Global policymakers must allow some emerging countries to set capital controls to mitigate the impact from financial crises such as those recently triggered by advanced economies, Bank of Japan Governor Haruhiko Kuroda said on Wednesday.
Contrary to past currency crises involving emerging economies, the epicenter of the recent turbulence was in the United States and euro zone which then transmitted to many emerging countries, Kuroda told an annual forum of central bankers and academics hosted by the BOJ.
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"One of the causes of such international transmission of the crisis is deemed to be financial globalization and the accompanying global upsurge of gross capital flows, which has led to increased attention over prudential capital controls," said Kuroda, a former head of the Asian Development Bank.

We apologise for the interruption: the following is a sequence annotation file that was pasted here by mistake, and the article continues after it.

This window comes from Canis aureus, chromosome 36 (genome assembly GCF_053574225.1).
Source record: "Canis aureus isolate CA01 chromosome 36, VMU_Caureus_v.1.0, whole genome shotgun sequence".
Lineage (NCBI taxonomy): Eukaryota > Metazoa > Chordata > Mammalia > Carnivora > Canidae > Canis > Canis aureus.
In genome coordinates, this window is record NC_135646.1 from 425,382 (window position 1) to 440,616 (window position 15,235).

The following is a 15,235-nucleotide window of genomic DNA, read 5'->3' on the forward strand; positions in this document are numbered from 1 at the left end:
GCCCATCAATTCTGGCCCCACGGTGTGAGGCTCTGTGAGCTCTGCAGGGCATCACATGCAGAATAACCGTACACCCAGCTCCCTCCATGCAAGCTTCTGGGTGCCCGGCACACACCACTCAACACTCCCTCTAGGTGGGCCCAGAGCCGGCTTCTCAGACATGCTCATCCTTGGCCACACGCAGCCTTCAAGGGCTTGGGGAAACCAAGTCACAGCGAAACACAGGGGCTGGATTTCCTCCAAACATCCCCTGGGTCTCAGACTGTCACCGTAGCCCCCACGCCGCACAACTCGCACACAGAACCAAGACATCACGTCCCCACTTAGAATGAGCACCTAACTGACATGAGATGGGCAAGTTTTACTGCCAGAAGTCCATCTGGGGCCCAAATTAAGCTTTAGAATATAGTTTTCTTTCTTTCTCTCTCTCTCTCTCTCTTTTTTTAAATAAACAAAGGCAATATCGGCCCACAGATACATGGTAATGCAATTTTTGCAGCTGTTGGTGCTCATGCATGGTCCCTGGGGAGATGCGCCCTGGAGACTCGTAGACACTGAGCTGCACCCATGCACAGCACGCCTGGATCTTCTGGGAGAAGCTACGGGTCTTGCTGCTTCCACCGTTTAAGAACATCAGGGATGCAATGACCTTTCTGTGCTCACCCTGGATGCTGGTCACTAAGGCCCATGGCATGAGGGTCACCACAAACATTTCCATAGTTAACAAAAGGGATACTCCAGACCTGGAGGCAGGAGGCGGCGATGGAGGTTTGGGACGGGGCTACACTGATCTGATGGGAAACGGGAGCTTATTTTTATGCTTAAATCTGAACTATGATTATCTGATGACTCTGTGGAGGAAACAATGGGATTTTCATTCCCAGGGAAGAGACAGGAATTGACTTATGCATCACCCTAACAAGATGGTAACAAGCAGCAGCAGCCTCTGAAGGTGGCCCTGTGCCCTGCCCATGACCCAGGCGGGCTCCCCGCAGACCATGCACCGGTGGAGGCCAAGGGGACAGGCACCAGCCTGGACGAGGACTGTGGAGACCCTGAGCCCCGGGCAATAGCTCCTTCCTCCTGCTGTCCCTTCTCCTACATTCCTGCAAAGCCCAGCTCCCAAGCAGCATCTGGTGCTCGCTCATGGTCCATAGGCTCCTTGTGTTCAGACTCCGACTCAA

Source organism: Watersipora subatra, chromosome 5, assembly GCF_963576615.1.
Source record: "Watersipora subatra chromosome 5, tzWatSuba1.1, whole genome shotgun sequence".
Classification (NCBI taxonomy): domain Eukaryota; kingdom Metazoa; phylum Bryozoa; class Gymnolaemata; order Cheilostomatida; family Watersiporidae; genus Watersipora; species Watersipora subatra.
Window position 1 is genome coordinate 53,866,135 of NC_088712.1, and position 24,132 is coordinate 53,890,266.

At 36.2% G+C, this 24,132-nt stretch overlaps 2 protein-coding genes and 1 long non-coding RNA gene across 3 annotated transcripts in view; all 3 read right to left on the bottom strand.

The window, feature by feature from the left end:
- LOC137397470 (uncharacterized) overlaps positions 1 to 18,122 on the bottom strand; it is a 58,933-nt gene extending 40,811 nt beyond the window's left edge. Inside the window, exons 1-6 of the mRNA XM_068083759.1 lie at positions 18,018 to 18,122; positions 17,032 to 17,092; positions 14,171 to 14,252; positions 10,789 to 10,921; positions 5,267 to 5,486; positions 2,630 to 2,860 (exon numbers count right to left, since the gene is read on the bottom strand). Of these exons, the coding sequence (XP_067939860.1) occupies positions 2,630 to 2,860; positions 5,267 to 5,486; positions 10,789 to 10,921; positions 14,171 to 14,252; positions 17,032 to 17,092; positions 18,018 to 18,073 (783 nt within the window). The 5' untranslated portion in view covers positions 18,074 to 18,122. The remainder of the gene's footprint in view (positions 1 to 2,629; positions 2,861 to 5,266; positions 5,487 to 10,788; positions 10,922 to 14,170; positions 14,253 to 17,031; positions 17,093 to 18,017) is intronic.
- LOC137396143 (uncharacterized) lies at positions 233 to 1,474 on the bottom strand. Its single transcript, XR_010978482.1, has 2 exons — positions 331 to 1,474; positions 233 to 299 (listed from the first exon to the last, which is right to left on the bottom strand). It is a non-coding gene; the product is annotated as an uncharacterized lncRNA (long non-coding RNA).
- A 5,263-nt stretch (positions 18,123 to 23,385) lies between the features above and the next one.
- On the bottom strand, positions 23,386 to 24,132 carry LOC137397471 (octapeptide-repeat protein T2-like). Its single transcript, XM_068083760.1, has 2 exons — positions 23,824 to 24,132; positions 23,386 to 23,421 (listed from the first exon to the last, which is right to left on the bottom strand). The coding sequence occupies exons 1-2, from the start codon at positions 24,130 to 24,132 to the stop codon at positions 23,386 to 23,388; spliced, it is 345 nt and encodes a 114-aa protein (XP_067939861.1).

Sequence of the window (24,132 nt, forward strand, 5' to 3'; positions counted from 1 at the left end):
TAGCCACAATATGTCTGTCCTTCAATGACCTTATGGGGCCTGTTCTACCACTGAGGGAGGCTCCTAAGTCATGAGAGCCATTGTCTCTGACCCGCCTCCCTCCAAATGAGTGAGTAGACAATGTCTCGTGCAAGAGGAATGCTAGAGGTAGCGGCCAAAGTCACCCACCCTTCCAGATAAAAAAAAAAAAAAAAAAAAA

Global policymakers must therefore work to build a new financial system that comes to terms with capital controls, financial regulation and supervision, he told the forum that is debating the lessons from the global financial crisis.
The International Monetary Fund has long emphasized the benefits of a free-flowing capital market and frowned upon countries setting capital controls.
However, with the crisis stemming from the Lehman Brothers collapse and the euro-zone debt woes, the IMF has acknowledged the need for some emerging nations to set capital controls to mitigate the negative impact on their economies.
"The global economy has not yet completely shook off the effects of the global financial crisis, even after five years since the onset of the crisis," Kuroda said.